Hey, how’s it going guys? This is Dave 2D, and this is the Lenovo Yoga Book. Starts at $500 for the Android version. And if you want to pay an extra $50 you can get a Windows version. Same hardware, just the Windows version is running Windows. Now I’ve used both of them pretty extensively. If you’re going to get one of these, I would highly recommend the Android version. Now the build quality is top-notch. It feels very similar to something that would normally run you 800 or even up to a 1,000 dollars. It has that watch-band hinge, good materials, not much chassis flex, it’s very well built. The ports are limited, but it’s expected given the size of the device. You get Micro-USB, Micro-HDMI, and Micro-SD. So the internal storage is 64 gigs. You’ll need to rely on SD cards if you need to store a lot of stuff locally. There’s also a pair of speakers located on the sides. So, I had a pre-production review unit before. That one had really mediocre speakers. But this retail version is much improved. Surprisingly clear and loud. It makes the Yoga Book an excellent media consumption device. The 10.1 inch screen runs at 1920×1200. It has a good color gamut and it gets bright. It’s not perfectly calibrated out of the box, but it’s a really solid screen. The Yoga Book also comes with a stylus, but it doesn’t work on the screen. You can’t draw on it directly. So the stylus is a two-in-one pen/stylus. You can change the nib to either be a plastic tipped stylus or it can be a fully functional pen. It comes with three pen refills and you can easily get more. Now, it doesn’t work on the screen, but it interacts with the Create Pad, which is this whole area down here. So, the Create Pad is the main feature of this product. It’s the feature that drew everyone’s attention when it was announced. It’s a glass surface that could function as a full keyboard or as a Wacom tablet for creative work. And they’ve designed it to keep the profile of the product super thin. So, you can use it like a regular art tablet for illustrations and artwork. It’s a good tablet and feels very similar to a mid-tier Wacom tablet. Just a little bit smaller. But there is a little bit of input lag. And you can also write on it, or put paper like the included notepad on top. And then use the pen to write on that paper. And it’ll keep track of all your strokes, so that it has a digital record of anything that you write down. You do need to use the pen that they’ve included. You can’t just use any regular pen. But even though it’s a really cool feature… It’s not something that I personally found myself ever using over the past two weeks. It’s something that — I mean — it’s cool to look at, it’s fun to play with… But unless you’re someone that writes regularly, you probably won’t use this very often. The keyboard function is the important thing for me. And I think that this is the feature that has to be awesome if it’s going to be universally appealing. But I don’t love it. Okay, when you type on a regular keyboard, the physical feedback is really important. Your fingertips kinda feel the different keys to help you figure out your location. even without looking at it, but on this keyboard, there’s no sense of location. There is haptic vibration when you type. And you can see the glowing keys with your peripheral vision, but that’s it; it’s like typing on a iPad. The keyboard learns your typing habits over time. But I have been using this for over two weeks at this point, and I still can’t touch-type effectively on it. The track pad also isn’t amazing. The glass surface isn’t smooth. There’s a lot of friction when you use it, and it only has a tap function for clicking, so there’s no buttons to physically press. My unit is running Android Marshmallow 6.0.1. It’s supposed to be updated to Nougat relatively soon. I kinda wish that it was running Chrome, but that’s another conversation. I prefer the Android version over the Windows version, just because Android gives a better touch experience than Windows 10 does right now, and also using this track pad in Windows isn’t ideal. The two mega-pixel web-cam looks like this, it’s decent quality. And there’s also a rear facing camera when it’s in tablet mode if you want to use it. Performance is more than sufficient. It’s an Atom processor, with 4 gigs of RAM. It’s fan-less, so it doesn’t generate much heat. Even if you’re stressing it out pretty heavily on benchmarks. Atom processors aren’t designed for any kind of heavy-duty stuff, like raw photo editing, but it’ll handle light and moderate tasks without a problem. So, I can play a YouTube video while having four or five Chrome tabs open pretty comfortably. Battery life is great. I was consistently getting around 9 hours of regular use. And that’s a full day of battery life, so you can leave the charger at home. Okay, if you’re a student that types a lot, or someone who needs a really good keyboard, you probably can’t use the Yoga Book as your primary device. But if you’re someone who just types occasionally and you want to have a device that you can use for creative work as well as some productivity work, as well as being awesome for media consumption, this is a really cool device. I mean, it’s not for everyone. But I think that Lenovo did a really good job on their first execution of this whole kinda genre of product. I think that future versions of this could be awesome, especially work out the kinks with the keyboard, but as for right now, I would reserve this for people that would want to purchase it for media consumption primarily and then productivity and creative work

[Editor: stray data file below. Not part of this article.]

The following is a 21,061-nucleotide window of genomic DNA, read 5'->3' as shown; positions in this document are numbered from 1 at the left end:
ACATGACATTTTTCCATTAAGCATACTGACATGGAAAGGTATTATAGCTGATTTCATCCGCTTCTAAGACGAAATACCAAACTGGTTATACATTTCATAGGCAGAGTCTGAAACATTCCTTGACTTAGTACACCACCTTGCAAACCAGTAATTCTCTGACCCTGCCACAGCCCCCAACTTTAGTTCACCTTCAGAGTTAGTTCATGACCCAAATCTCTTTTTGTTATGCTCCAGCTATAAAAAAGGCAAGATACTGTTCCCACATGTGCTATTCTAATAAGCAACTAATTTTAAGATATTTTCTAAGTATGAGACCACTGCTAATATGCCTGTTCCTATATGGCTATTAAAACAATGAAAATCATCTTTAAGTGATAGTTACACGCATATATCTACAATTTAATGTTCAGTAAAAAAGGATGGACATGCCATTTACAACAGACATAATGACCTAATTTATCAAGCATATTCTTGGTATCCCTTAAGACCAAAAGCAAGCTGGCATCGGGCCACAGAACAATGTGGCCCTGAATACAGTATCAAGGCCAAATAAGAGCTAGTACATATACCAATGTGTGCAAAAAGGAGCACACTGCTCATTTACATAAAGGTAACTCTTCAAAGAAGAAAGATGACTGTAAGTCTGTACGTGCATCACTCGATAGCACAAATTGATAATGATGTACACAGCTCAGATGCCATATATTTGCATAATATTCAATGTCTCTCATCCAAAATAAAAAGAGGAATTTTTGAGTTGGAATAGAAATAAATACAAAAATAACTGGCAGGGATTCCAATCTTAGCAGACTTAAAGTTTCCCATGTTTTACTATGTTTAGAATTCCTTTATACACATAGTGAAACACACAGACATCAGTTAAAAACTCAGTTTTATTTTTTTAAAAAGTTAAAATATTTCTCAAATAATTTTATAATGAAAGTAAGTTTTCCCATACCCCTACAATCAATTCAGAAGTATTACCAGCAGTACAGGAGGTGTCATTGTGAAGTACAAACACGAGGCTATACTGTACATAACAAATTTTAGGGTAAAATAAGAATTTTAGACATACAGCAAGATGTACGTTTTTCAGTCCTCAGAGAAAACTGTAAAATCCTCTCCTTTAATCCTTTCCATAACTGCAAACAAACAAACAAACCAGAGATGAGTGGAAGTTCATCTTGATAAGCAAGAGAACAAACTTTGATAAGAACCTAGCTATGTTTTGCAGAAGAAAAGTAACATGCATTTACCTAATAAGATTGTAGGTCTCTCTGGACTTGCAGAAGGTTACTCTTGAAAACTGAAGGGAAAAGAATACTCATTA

as a secondary thing. Hope you guys enjoyed this video! Thumbs if you liked it, subs if you loved it. It’s been nice, I’ll see you guys next time.